Click here to earn 50% commission on Judy's products!     Site Map       
   Coaching     eBooks     Free Articles     Teleseminars     eZines     Contact    Home     
Complete Article List
Article 235

Bring Out the Natural Writer in You
Judy Cullins c. 2006

Think you can't write a book that will sell? You aren't a natural writer? In fact, you don't really like to write?

Putting a book together can be daunting. But no, you don't need to hire a ghostwriter. You don't need to do research.

Your readers simply want answers to their challenges and questions. Do that and you will write an easy-to-read, well organized, and compelling book with 1/2 the normal edits.

Save time, frustration and still get your book out within a month or so when you use my "Fast-Forward Writing Techniques."

Fast-Forward Writing Steps

1. Write down your book's working title.

This gives you momentum in the writing process and keeps you on track with focus so you don't write two books in one. In your title, include your audience if possible and what main benefit they will receive too.

2. Write down your book's thesis. (what is the number one question your book will answer?)

Know that each chapter and information in them must support this. In a book "Write your eBook or Other Short Book Fast," chapters like "The Essential 9 Hot-Selling Points for your Book" and "Yes, Your Book Has Significance" support its title.

3. Make a list of all questions and topics your book will cover.

In a book about beating procrastination, the author including questions like these: Where are you now with procrastination? Why do you procrastinate? What are the consequences of your procrastination? Where do you want to be (goals)? Topics also include 15 procrastination solutions with examples in workbook style.

4. Categorize the above list to fit chapter titles.

Add questions that pertain to that chapter, and rename your files with a working chapter title. Now you are ready to write on a topic when you feel like it. You don't have to write chapter one first. In fact, write your easiest chapter first.

5. Pose one question at a time to be your chapter's middle.

The middle of your chapter is the meat. You may pose a question, then answer it with stories, tips, how-to's, inspiration in other forms. It may have pictures, author's note, sidebar with pertinent information. Add your own ideas.

Make the question a heading. From your inner knowledge and experience answer it with your natural voice. Later you can add a just right hook for the first line beneath the heading so your reader wants to keep reading. Pose the other questions next and answer them when it's the right time. This style gives you flexibility and motivation because you only write what you can and want to.

6. Write your chapter opening.

The opening consists of a hook, which can be a pertinent short quote, 2-3 questions on where your audience is now with this situation, and your chapter thesis that includes a benefit or so why your audience will read this chapter.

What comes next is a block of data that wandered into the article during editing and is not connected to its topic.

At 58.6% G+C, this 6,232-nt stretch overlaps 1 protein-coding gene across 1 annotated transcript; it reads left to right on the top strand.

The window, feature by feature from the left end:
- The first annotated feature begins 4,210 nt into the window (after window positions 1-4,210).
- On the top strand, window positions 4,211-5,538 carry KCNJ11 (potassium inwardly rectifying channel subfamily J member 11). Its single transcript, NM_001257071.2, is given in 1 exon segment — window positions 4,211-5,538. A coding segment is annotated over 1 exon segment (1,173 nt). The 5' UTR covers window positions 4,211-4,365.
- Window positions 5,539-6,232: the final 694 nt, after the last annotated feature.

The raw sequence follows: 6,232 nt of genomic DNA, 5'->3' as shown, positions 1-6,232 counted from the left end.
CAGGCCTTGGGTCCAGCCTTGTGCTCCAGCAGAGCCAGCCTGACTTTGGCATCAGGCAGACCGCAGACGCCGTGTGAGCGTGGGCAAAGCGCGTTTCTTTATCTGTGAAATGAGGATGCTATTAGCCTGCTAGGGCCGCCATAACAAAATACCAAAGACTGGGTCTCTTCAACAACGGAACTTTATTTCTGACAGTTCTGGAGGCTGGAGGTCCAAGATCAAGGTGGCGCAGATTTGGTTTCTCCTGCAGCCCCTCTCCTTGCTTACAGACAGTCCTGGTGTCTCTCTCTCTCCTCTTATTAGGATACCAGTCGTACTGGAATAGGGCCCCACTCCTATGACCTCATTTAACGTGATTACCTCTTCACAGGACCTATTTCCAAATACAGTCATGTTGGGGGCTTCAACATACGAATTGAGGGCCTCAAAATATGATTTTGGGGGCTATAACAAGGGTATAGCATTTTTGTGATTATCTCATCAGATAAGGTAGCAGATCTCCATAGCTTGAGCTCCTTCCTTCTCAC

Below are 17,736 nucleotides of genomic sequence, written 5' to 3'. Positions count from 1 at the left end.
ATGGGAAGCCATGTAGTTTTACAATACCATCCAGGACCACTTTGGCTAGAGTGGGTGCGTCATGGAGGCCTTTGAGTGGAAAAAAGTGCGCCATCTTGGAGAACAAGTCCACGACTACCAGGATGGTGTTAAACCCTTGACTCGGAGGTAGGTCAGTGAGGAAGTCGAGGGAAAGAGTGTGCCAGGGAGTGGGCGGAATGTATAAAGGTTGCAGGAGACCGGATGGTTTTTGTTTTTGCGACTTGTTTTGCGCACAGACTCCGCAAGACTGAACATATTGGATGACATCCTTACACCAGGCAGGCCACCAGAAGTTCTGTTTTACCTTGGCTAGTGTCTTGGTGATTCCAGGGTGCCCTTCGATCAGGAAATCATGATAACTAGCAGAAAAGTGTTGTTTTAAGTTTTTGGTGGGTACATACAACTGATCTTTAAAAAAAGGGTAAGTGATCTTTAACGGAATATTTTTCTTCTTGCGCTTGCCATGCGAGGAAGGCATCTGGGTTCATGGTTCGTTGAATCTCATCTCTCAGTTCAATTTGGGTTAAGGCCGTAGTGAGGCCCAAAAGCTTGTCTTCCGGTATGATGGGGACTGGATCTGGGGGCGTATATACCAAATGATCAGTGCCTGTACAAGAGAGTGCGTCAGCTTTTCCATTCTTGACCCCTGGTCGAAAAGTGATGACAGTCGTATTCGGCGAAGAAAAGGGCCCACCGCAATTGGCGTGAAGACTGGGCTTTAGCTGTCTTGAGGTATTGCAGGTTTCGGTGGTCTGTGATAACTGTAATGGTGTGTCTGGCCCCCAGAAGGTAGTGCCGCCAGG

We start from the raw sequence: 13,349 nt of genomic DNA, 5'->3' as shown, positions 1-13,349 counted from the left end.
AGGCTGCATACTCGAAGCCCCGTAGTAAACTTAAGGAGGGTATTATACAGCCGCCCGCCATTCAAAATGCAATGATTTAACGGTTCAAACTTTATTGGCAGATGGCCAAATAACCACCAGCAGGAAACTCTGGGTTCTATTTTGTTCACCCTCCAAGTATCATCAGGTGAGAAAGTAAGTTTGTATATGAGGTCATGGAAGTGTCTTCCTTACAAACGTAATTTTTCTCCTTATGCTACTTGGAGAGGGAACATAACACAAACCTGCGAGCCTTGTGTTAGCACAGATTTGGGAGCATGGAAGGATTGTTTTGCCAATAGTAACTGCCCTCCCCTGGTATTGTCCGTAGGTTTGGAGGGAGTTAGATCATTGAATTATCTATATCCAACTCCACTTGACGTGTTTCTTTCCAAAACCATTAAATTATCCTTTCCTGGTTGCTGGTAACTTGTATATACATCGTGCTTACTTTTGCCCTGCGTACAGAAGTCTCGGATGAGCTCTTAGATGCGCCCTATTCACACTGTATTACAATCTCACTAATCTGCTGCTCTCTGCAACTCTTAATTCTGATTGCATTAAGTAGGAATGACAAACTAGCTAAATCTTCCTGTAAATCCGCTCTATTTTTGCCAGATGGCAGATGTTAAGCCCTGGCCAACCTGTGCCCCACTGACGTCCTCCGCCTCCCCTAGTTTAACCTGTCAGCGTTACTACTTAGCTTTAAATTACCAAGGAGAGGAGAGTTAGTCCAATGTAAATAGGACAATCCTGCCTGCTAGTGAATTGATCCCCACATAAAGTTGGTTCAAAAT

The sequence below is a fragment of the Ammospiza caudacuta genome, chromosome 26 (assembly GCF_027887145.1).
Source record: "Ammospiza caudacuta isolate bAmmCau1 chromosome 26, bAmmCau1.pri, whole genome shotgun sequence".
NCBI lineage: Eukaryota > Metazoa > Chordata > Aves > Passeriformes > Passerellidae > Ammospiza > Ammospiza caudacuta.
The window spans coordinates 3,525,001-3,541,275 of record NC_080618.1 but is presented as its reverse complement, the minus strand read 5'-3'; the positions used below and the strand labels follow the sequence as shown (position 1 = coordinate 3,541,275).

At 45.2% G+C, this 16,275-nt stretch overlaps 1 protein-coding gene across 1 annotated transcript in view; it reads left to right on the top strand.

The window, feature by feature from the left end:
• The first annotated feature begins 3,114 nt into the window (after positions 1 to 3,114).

Example: In a book on business stress, the author's chapter named "Why are you stressed? she poses 1, 2 or 3 questions about where her audience is now before they read this chapter. Are you so stressed at work you hate to even go? At the day's end are you too tired to even see friends? Are you so unfocused that you dart from one thing to another and wonder why?

In this chapter see how knowing where you are is just the starting point. You will discover in your picture of where you want to be the exact things you can finally take action on. One picture includes a smiling face at the end of the day, greeting the family with a hug and positive talk. A feeling you want can be one of satisfaction, peaceful, loving or tranquility.

Another path to take--After the hook, include the chapter's benefits. "In this chapter you'll discover why your procrastinate, the consequences, and ten ways to solve it so you live a life of ease doing what counts first.

7. Write your chapter ending.

If you write non-fiction or self-help, your chapter needs a summary, action steps to ponder ideas and then a final one or two sentence finishing statement, to lead your reader from this chapter to the next. Your job is always to get your reader to want to keep reading. Finally, make sure you name a benefit or two that your readers can look forward to in the next chapter.

Here's to getting your natural words down, so you can feel you can write like a pro--the kind of writing that entices all to finish your book and recommend it.

Just relax and get your thoughts onto the paper and your book will get finished in less time and with less struggle. Now your manifested book dream will bring you what you want--to be well known for your topic, to attract new customers, and to get your unique, useful message out to the world.



For more information about writing, books, and publishing click here.

If you would like to receive updates and information about Judy Cullins' Free Articles or other online publications, please subscribe below:

Name
Email

Note: You may Freely publish any of my articles as long as you include the signature box below.

Book and Internet Marketing Coach, Judy Cullins, can help you build credibility and clients, sell a lot of books, and make maximum profits. Author of 11 books including Write your eBook or Other Short Book Fast and The Fast and Cheap Way to Explode Targeted Web Traffic" Get her free eBook"20 High Octane Book Writing and Marketing Tips" and two free monthly ezines at http://www.bookcoaching.com

(c)2008 Bookcoaching.com. Skills Unlimited Publishing.